Losing his last three toes to diabetes hit Henry Hull, Washington, hard. He was already living with end-stage kidney failure and blood pressure problems, and had previously lost his other seven toes to diabetes.
What would his life be like without any toes? Would he be able to walk?
When Hull’s primary care doctor referred him to Dr. Michelle Goetz, who specializes in palliative care at Mercy Hospital Washington, he asked what that meant. “Are you telling me this is it?” he said.
Actually, it was just the opposite. Seeing Dr. Goetz has helped Hull improve his outlook on life and feel better about his health conditions and his future.
Hull was unfamiliar with the term palliative care before he began seeing Dr. Goetz six months ago, and even after he went to his first appointment with her, he wasn’t sure what to expect.
Now he explains it this way:
“What palliative care does is try to help you mentally accept your condition,” said Hull, who had been so depressed over his health prior to seeing Dr. Goetz that he had attempted suicide twice.
“She talks with me and lets me tell her what I’m going through. It’s just nice to have someone to talk to.
“Since I’ve been going to see her, I’ve changed my mindset on dialysis,” said Hull. “It’s four hours you have to sit in a chair with two needles in your arm, but I think of it now as my part-time job. I work four hours a day three days a week. That has helped me accept dialysis and the other conditions that I have.”
Dr. Goetz encouraged Hull to find a hobby, so he and his daughter-in-law, Holly, began woodworking together, and that has made all the difference for him.
He recently made a dining room table and two benches for Holly, a shelf for Holly’s mother and a desk for his oldest granddaughter. One of his favorite things to make are inspirational signs.
He made one for Dr. Goetz that reads, “You Were Meant to Be Courageous.”
“We made a bunch for Christmas and now we are going to sell them, just something to keep me busy,” said Hull, noting his woodworking hobby also gives him purpose and motivation to get up each day.
“My family, after I attempted suicide and I was in the behavioral health unit for five days, they had a family intervention and made me promise that I wouldn’t try anything until after Christmas,” said Hull.
“But now I’ve changed my attitude. I was taking life one day at a time, and now I can take it a week at a time. I’m hoping to get up to a month at a time and keep pushing it out. I haven’t had any suicidal thoughts in quite a while.”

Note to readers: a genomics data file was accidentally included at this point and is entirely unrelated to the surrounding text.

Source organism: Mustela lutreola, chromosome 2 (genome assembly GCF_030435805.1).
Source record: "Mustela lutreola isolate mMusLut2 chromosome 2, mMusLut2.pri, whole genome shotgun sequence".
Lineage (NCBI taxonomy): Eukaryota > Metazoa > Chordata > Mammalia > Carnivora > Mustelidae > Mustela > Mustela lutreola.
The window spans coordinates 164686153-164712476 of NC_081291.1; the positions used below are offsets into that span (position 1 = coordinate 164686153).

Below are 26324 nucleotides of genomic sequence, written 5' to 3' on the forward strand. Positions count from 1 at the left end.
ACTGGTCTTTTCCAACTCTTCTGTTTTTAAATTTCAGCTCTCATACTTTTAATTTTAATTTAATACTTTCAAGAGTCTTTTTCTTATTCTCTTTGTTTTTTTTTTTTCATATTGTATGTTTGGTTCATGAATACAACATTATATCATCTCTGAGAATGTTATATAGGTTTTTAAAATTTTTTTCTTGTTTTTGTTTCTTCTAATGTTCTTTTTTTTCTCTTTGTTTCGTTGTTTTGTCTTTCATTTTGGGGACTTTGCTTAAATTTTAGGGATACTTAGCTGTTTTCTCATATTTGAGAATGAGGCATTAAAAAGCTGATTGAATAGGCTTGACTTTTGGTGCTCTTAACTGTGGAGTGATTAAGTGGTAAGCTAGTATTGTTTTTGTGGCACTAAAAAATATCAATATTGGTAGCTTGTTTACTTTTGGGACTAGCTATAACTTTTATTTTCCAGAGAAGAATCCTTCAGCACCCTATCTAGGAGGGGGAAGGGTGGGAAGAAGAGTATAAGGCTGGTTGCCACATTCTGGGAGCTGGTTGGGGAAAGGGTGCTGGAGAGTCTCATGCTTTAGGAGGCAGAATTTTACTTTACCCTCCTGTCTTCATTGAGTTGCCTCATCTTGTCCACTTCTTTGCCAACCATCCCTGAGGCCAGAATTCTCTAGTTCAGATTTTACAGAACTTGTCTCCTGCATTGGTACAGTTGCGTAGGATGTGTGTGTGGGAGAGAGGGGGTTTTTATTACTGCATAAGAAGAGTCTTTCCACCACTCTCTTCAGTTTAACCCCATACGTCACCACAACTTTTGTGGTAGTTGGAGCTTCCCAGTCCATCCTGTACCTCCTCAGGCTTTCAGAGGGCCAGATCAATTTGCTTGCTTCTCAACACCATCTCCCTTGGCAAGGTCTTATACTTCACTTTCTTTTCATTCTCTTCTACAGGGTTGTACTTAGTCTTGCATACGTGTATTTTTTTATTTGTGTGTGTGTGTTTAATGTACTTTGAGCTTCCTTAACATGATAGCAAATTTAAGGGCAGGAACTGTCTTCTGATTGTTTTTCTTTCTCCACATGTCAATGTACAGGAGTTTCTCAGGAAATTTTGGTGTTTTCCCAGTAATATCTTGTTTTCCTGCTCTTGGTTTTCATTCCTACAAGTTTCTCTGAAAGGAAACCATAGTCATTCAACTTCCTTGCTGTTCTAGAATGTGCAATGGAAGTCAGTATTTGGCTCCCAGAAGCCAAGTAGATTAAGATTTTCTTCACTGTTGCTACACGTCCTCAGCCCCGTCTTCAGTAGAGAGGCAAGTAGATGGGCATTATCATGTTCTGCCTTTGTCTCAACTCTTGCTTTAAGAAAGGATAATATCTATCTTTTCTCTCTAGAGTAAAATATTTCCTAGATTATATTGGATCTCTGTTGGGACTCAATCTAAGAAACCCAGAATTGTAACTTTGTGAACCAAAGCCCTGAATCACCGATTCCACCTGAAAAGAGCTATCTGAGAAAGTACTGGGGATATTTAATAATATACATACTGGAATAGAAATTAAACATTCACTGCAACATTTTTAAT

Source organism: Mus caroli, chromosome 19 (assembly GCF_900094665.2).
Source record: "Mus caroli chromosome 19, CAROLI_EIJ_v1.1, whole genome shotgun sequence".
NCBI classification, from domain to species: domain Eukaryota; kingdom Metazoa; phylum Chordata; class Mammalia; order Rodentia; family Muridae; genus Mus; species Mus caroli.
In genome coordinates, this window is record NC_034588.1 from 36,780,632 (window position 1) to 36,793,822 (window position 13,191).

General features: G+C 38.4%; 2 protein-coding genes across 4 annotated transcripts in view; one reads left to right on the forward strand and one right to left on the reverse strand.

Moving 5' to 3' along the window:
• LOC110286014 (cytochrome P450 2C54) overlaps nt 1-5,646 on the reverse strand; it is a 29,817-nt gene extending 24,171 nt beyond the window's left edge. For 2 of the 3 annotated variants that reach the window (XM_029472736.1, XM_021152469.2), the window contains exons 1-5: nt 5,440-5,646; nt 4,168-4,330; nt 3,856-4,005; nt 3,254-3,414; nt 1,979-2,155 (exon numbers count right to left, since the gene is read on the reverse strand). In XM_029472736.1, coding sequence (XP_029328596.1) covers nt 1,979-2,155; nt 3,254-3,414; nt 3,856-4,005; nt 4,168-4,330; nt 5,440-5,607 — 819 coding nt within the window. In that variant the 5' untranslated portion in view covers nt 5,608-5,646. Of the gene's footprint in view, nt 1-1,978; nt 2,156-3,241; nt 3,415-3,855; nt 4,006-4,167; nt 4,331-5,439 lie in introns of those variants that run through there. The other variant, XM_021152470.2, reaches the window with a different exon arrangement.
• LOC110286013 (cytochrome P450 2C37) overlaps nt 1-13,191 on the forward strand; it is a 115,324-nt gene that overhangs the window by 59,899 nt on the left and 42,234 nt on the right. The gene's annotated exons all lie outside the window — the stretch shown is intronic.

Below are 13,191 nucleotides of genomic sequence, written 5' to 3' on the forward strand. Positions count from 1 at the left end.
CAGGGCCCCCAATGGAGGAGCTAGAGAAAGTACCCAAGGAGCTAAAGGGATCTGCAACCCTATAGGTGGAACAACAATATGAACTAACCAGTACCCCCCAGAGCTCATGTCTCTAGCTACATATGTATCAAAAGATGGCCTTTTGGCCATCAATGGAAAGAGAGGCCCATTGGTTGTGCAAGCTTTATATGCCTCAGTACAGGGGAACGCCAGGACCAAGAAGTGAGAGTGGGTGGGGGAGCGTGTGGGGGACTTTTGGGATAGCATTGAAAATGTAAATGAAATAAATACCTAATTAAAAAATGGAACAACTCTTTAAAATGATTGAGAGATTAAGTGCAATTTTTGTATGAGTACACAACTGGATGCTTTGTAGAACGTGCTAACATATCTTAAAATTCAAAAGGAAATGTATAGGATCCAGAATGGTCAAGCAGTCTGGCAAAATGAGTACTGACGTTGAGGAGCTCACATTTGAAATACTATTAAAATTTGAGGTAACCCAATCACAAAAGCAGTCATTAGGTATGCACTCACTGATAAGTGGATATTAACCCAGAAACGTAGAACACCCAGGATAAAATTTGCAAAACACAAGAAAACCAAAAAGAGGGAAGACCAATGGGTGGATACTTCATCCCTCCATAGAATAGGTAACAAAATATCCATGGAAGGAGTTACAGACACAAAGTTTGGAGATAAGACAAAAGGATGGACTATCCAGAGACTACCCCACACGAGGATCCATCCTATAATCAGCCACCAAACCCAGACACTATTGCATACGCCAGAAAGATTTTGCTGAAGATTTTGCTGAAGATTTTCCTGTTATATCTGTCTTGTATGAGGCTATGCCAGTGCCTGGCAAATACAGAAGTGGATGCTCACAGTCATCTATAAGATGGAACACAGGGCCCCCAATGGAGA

He credits talking with Dr. Goetz with helping him change his mindset. So while his other doctors are there to address his immediate medical needs, Dr. Goetz’s role is to really listen to him and hear him.
“What palliative care does is try to get you to understand your illnesses,” said Hull. “With end-stage renal failure, I don’t produce urine anymore. I know this is it. I will be on dialysis the rest of my life. There is no chance my kidneys will magically start working again. It’s just accepting my illness.”
Specialized Care for People With Serious Illnesses
Dr. Goetz, who began her medical career as a hospitalist, took up palliative care in 2015. She knows people have a lot of confusion about what exactly palliative care is.
She describes it as specialized medical care for people with serious illness where the goal is to improve quality of life for both the patient and the family.
She works closely with the critical care doctors who are treating her patients. Their focus is on being experts in those areas of treatment, whether it is heart failure, kidney failure, cancer, Parkinson’s, dementia . . . ; Dr. Goetz’s focus is on healing the overall person.
She does that by spending time with her patients, digging deeper and asking more probing questions about what they really need to live as long and as well as they can.
“To be as whole as they can,” said Dr. Goetz. “That takes time to work through.
“At an oncology appointment, for example, we need the oncologist to know what is the latest in oncology, in chemotherapy, they need to be the expert in that for us.
“In palliative care, I don’t have to see 20 cancer patients, 20 heart failure patients, 20 COPD (chronic obstructive pulmonary disease) patients. I see six, eight or nine patients in my clinic, so I can really sit down with them and their families to evaluate physically what they are going through. Can I add a symptom control as they are going on their journey? Can I address the emotional, mental and spiritual aspect that goes along with having a chronic, serious illness?”
In fact, Dr. Goetz said patients often end up telling her things they didn’t share with their specialists, because she is able to spend more time with them.